I review a lot of professional theatre. I also cover amateur shows, including student ones. Regularly doing both throws up some thorny problems.
If you are watching a show created by seasoned professionals featuring highly trained, paid actors whether you are at the National or the Brockley Jack, the Palladium or the Pleasance you expect a certain standard. And as a critic, you have no hesitation in saying so when any aspect of the show falls short. So far, so straightforward.
“Amateur theatre” on the other hand, is a very broad church and comes at many levels. At one end of the scale are the enthusiasts in the village hall whose work is a bit like The Play That Goes Wrong but much less funny. Worthy as it is – and I’m delighted they’re having fun and developing through taking part – I have learned to avoid this sort of show because I simply don’t what to say or write about it afterwards. By any objective standards it’s dire.
At the other end of the spectrum come the non-pro companies (I’m thinking of Cambridge Theatre Company, whose Priscilla Queen of the Desert I saw last week, for example) which often have trained actors in the cast. They employ professional directors and musicians and hire proper costumes. They also attract high calibre non-pro performers usually from a wide area if there are open auditions and the result is a very creditable show which is actually comparable with middle grade professional work.
And the key word is “comparable”. Should one apply the same set of criteria to every show irrespective of who’s doing it? Well you can do that with factors such as audience engagement or clarity of story telling. You can’t do it with the quality of Actor A’s full belt top C or Actor B’s comic timing or the staging and choreography because of course, the professionals will almost always, by definition, be better. On the other hand it feels very patronising to me to regard or declare something as “good considering it’s ‘only’ amateur”. Surely we critics owe it to these people to treat their work with respect and that includes being adversely critical where it’s called for although, it has to be said, amateurs don’t always understand that and can get very huffy.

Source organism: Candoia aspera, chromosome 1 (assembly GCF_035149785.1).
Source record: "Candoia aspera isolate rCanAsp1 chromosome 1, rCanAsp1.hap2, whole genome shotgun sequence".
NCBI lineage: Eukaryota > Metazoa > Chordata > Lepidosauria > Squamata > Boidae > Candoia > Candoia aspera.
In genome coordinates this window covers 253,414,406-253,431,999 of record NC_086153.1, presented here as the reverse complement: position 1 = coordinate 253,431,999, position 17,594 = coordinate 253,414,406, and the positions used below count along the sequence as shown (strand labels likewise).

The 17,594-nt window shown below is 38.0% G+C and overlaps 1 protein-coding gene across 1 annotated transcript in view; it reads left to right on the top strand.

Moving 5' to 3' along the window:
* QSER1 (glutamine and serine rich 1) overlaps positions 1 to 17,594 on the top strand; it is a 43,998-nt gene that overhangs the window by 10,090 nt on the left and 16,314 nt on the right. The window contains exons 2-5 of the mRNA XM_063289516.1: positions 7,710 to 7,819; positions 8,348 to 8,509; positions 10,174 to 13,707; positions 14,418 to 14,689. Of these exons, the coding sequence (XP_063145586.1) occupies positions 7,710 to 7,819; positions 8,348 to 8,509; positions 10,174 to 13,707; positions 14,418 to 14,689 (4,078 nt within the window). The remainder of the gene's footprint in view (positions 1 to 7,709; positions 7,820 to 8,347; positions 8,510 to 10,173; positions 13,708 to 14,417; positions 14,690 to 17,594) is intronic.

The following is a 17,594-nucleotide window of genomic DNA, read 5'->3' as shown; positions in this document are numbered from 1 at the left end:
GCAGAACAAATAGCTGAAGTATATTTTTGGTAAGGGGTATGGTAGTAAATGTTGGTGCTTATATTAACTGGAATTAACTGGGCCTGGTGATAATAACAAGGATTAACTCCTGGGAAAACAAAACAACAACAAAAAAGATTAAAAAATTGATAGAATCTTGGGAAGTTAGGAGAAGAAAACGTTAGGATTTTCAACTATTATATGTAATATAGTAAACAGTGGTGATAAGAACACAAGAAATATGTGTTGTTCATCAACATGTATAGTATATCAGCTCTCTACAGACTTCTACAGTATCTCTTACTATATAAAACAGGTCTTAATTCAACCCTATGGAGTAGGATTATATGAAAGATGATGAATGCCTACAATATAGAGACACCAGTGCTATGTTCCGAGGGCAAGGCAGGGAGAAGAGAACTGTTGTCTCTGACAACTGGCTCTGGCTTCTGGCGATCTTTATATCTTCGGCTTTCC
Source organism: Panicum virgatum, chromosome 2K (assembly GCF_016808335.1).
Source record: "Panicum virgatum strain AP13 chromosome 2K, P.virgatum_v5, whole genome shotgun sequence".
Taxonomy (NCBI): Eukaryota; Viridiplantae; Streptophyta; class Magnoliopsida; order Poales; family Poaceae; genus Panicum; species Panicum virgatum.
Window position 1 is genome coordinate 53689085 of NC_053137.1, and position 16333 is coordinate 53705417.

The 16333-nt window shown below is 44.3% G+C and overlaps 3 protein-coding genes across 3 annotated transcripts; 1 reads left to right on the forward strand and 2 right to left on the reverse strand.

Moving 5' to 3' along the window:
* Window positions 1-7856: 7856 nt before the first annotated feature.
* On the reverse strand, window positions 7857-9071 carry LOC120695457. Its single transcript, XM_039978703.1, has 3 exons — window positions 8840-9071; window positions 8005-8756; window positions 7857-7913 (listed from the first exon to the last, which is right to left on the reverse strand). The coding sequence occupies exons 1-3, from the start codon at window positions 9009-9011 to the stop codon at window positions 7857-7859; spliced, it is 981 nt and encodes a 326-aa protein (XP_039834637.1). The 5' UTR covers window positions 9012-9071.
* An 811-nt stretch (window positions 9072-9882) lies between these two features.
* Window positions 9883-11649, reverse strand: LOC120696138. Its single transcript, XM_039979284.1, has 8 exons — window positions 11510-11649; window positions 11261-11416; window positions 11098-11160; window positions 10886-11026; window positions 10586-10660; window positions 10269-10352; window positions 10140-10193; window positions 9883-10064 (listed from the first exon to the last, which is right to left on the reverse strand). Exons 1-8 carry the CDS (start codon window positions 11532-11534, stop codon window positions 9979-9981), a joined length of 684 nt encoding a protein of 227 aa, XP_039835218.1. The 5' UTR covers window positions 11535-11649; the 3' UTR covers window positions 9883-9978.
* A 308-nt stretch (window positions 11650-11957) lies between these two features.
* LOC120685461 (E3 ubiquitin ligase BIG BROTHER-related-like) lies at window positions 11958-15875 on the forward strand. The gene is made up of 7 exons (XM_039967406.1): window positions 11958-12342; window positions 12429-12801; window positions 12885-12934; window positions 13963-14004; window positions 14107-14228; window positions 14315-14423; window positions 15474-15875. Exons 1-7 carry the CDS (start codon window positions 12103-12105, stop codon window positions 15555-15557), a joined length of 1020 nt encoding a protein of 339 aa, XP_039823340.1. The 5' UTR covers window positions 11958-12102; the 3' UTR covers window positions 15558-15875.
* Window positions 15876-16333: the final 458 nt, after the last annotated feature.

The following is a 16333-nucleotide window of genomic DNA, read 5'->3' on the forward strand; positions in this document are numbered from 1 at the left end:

I honestly don’t know the answer to this. Meanwhile I try to plough a fair furrow and to offer constructive criticism to all.
Three cheers for Lord Andrew Adonis, former education minister. He seems to be waging a one man campaign to highlight the obscenity of over paid academics. Last week he pointed out that at University of Bath, 67 members of staff earn more than £100,000 pa. 13 earn in excess of £150,000 and last year the vice-chancellor, Glynis Breakwell took an 11% rise which takes her annual salary to £451.000 plus benefits such a historic house to live in. And Bath is one of our smaller universities. Adonis has recently published figures, nearly as damning, for several other universities too. All this at a time when students are struggling to pay fees which are now well over £9000 a year in most cases. Of course the same principles apply to drama schools which have merged with universities – empire building, often personal fiefdoms, at the expense of students who simply want to train for the profession they love. I think it’s time all higher education institutions were required by law to make their accounts as transparent as possible. And that would include a printed or digital copy sent to every student so that they can see exactly where their fees are going.